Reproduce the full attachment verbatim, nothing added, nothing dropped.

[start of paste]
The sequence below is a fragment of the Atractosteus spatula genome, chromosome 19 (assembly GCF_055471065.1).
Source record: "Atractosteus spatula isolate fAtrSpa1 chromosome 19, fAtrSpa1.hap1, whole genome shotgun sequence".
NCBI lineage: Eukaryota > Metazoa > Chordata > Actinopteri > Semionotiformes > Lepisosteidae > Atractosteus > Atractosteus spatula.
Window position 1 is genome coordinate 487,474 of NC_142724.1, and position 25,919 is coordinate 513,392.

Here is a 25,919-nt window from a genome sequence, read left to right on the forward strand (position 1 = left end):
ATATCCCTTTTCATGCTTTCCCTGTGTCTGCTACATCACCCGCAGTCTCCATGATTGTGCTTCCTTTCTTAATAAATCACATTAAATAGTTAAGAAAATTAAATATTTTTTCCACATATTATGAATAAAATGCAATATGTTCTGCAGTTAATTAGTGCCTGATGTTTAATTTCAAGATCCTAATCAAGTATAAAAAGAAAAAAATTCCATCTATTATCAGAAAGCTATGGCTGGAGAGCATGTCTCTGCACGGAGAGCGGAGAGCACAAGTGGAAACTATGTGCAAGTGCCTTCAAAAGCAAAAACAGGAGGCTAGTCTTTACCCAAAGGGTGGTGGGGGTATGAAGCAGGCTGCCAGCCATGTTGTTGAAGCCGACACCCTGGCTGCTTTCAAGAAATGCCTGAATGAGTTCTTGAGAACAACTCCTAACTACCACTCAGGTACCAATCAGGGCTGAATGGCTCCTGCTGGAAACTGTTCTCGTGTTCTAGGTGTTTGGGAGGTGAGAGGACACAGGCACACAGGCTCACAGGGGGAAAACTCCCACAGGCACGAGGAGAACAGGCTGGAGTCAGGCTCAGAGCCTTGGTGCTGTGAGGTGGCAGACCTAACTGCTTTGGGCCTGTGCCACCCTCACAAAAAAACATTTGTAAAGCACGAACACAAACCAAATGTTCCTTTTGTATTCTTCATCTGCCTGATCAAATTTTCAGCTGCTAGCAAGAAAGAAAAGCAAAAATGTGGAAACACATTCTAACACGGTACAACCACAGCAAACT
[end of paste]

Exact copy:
The sequence below is a fragment of the Atractosteus spatula genome, chromosome 19 (assembly GCF_055471065.1).
Source record: "Atractosteus spatula isolate fAtrSpa1 chromosome 19, fAtrSpa1.hap1, whole genome shotgun sequence".
NCBI lineage: Eukaryota > Metazoa > Chordata > Actinopteri > Semionotiformes > Lepisosteidae > Atractosteus > Atractosteus spatula.
Window position 1 is genome coordinate 487,474 of NC_142724.1, and position 25,919 is coordinate 513,392.

Here is a 25,919-nt window from a genome sequence, read left to right on the forward strand (position 1 = left end):
ATATCCCTTTTCATGCTTTCCCTGTGTCTGCTACATCACCCGCAGTCTCCATGATTGTGCTTCCTTTCTTAATAAATCACATTAAATAGTTAAGAAAATTAAATATTTTTTCCACATATTATGAATAAAATGCAATATGTTCTGCAGTTAATTAGTGCCTGATGTTTAATTTCAAGATCCTAATCAAGTATAAAAAGAAAAAAATTCCATCTATTATCAGAAAGCTATGGCTGGAGAGCATGTCTCTGCACGGAGAGCGGAGAGCACAAGTGGAAACTATGTGCAAGTGCCTTCAAAAGCAAAAACAGGAGGCTAGTCTTTACCCAAAGGGTGGTGGGGGTATGAAGCAGGCTGCCAGCCATGTTGTTGAAGCCGACACCCTGGCTGCTTTCAAGAAATGCCTGAATGAGTTCTTGAGAACAACTCCTAACTACCACTCAGGTACCAATCAGGGCTGAATGGCTCCTGCTGGAAACTGTTCTCGTGTTCTAGGTGTTTGGGAGGTGAGAGGACACAGGCACACAGGCTCACAGGGGGAAAACTCCCACAGGCACGAGGAGAACAGGCTGGAGTCAGGCTCAGAGCCTTGGTGCTGTGAGGTGGCAGACCTAACTGCTTTGGGCCTGTGCCACCCTCACAAAAAAACATTTGTAAAGCACGAACACAAACCAAATGTTCCTTTTGTATTCTTCATCTGCCTGATCAAATTTTCAGCTGCTAGCAAGAAAGAAAAGCAAAAATGTGGAAACACATTCTAACACGGTACAACCACAGCAAACT